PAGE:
The European Commission wants European Union (EU) member states to release more detailed information about their decommissioning programs to help it monitor their compliance with a 2011 directive.
The Commission published a detailed report for the European Parliament and Council on 8 March, assessing member states' performance regarding decommissioning of nuclear installations, used reactor fuel and radioactive waste. The Commission said information offered was "still not sufficiently detailed" and this was particularly important given a mandatory directive was now in force: "The national programs should provide a detailed cost estimate of all waste management steps up to disposal, including the associated activities, such as research and development."
The report also noted that member states were not complying with EU Euratom Treaty demands that they must notify the Commission about decommissioning funding regimes. Such notifications "did not always contain a [note on a] fully developed decommissioning funding regime incorporated in legislation," said the Commission, noting this "would require a description of the investment projects and the planned decommissioning funding regime (amount, plan for constituting the assets in the fund, modalities of fund management...)" The report did not name the countries it considered to be underperforming. The report stressed that for future Euratom notifications, "such a detailed description is expected, at least in the form of a draft law." This would enable the Commission to consult the Decommissioning Funding Group (DFG) of experts on a proposal, meeting the terms of the 2006 recommendation explicitly, which "refers to and attributes a role to the DFG" in such assessments.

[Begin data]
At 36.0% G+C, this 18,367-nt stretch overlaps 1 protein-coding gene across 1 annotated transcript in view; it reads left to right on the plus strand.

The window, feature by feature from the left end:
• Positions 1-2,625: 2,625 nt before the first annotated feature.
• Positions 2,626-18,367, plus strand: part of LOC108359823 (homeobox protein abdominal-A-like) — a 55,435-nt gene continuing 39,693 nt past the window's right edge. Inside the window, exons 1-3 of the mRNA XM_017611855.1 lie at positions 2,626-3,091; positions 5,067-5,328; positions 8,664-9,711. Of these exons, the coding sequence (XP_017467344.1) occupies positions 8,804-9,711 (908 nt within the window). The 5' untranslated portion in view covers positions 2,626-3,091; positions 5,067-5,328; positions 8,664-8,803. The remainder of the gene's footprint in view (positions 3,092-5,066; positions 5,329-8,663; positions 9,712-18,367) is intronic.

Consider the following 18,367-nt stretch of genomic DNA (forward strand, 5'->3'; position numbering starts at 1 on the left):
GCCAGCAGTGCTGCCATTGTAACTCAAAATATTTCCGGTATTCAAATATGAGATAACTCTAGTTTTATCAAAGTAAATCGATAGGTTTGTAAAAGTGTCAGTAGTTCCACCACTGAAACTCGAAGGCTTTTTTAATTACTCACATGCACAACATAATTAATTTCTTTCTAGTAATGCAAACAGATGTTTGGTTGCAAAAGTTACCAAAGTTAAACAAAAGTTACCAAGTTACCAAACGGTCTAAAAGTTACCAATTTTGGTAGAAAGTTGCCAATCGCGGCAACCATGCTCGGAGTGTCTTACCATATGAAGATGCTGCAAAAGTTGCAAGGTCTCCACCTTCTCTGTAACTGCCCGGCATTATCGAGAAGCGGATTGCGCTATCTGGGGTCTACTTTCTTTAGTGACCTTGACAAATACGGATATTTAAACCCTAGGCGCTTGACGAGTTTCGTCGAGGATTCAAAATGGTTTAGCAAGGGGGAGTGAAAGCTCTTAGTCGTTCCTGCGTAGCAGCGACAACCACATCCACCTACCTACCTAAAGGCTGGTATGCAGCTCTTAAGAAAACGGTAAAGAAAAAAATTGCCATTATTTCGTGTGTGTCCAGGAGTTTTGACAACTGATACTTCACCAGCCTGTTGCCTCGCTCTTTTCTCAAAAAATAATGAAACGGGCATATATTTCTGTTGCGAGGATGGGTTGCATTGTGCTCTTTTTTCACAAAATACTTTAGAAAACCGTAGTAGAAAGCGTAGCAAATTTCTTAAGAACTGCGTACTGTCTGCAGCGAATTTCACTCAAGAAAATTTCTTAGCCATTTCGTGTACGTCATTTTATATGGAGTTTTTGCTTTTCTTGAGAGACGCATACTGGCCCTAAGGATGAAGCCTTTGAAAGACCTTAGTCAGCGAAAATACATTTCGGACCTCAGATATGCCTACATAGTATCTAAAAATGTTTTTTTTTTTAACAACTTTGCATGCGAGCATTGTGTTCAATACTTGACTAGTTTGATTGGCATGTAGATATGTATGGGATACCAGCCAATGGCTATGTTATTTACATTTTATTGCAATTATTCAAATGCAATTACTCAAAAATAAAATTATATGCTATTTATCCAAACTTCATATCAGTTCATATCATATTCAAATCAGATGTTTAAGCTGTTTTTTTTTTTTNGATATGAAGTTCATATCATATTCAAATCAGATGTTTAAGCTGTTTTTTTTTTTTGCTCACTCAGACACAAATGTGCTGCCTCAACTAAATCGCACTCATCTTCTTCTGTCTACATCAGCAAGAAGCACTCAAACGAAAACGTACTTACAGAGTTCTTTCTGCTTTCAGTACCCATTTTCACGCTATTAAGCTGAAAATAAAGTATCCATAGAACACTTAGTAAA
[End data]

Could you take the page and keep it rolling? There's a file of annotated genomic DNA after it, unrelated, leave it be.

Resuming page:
Separately Energy Commissioner Günther Oettinger is planning to make proposals for a wider nuclear safety directive this year. Statements from October 2012 indicated it will highlight is the need for regulation to be independent both from industry and politics, while requiring new minimum levels of compliance with 'international standards' at EU nuclear power plants.
Another weakness in EU decommissioning identified by Brussels concerned national regulators charged with overseeing decommissioning programs. "In some cases, there is room for improvement with regard to clarity on the degree of independence from the operator and on the question of who actually performs the control functions independently of the [decommissioning] fund," said the report. It stressed that the independence of regulators needed to be further investigated by DFG and other EU decommissioning studies.
Generally, however, the Commission was pleased with the progress made on decommissioning since 2006, saying that in general, the setting aside of money for this work "appears adequate." It added: "Most of the member states with commercial nuclear programs have collected substantial resources."
By Keith Nuthall
for World Nuclear News